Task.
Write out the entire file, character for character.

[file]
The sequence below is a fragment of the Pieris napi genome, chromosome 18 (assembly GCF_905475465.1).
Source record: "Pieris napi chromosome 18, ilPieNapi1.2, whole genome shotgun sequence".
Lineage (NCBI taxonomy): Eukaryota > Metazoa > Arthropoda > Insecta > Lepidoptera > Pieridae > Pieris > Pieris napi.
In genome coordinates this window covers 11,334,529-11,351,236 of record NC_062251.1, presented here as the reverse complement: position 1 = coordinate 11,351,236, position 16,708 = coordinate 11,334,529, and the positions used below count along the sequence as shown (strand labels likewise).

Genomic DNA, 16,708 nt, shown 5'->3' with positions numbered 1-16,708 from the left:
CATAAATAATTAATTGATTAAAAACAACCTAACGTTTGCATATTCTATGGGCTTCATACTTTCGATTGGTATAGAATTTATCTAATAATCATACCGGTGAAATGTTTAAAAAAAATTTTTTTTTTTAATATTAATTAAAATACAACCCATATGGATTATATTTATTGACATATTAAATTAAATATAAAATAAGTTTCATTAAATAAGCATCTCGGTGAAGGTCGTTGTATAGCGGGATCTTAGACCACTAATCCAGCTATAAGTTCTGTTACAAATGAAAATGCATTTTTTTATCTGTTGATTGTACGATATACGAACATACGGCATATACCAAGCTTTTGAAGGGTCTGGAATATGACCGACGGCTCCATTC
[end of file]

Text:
The sequence below is a fragment of the Pieris napi genome, chromosome 18 (assembly GCF_905475465.1).
Source record: "Pieris napi chromosome 18, ilPieNapi1.2, whole genome shotgun sequence".
Lineage (NCBI taxonomy): Eukaryota > Metazoa > Arthropoda > Insecta > Lepidoptera > Pieridae > Pieris > Pieris napi.
In genome coordinates this window covers 11,334,529-11,351,236 of record NC_062251.1, presented here as the reverse complement: position 1 = coordinate 11,351,236, position 16,708 = coordinate 11,334,529, and the positions used below count along the sequence as shown (strand labels likewise).

Genomic DNA, 16,708 nt, shown 5'->3' with positions numbered 1-16,708 from the left:
CATAAATAATTAATTGATTAAAAACAACCTAACGTTTGCATATTCTATGGGCTTCATACTTTCGATTGGTATAGAATTTATCTAATAATCATACCGGTGAAATGTTTAAAAAAAATTTTTTTTTTTAATATTAATTAAAATACAACCCATATGGATTATATTTATTGACATATTAAATTAAATATAAAATAAGTTTCATTAAATAAGCATCTCGGTGAAGGTCGTTGTATAGCGGGATCTTAGACCACTAATCCAGCTATAAGTTCTGTTACAAATGAAAATGCATTTTTTTATCTGTTGATTGTACGATATACGAACATACGGCATATACCAAGCTTTTGAAGGGTCTGGAATATGACCGACGGCTCCATTC